I have at long last read my first Ursula Le Guin. It was the novella The Word for World is Forest, and it was in translation, arriving as it did from a friend’s garage, where it had also been a bit unexpected.
It was all right. The sentiments are ones I obviously identify with. Don’t use violence. Don’t burst in on someone else’s world and start telling them what they must do, enslaving them in the process. First published in the early 1970s, it’s clear where this was coming from.
But I didn’t enjoy it. Not really. I suspect my garage-owning friend felt much the same, but we both had a curiosity that needed satisfying. Like why had we not read Ursula’s books when we were young? And why had we not even heard of her?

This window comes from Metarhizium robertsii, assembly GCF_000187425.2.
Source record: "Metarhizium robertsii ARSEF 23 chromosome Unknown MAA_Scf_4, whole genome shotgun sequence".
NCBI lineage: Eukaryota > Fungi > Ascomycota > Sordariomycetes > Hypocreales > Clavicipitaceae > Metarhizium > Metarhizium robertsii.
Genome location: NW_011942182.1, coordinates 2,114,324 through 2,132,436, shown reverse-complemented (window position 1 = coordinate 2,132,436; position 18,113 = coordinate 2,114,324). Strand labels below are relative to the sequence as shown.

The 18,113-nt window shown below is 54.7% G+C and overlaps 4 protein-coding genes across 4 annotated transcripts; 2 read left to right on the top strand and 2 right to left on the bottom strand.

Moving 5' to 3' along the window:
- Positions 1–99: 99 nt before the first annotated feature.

The trouble is, I was under the impression this was a children’s book, due to its size and design. I stopped believing it was for children after about a page. But it still looked like a children’s book. At least this translated version did.
Basically it is about a faraway planet invaded by Earth, and where the hitherto peaceful inhabitants are forced to become cruel and violent like the invaders in order to get rid of them, which mostly involves a lot of killing.
I think I would have liked to see ideas like these executed with a bit more thought through science fiction elements.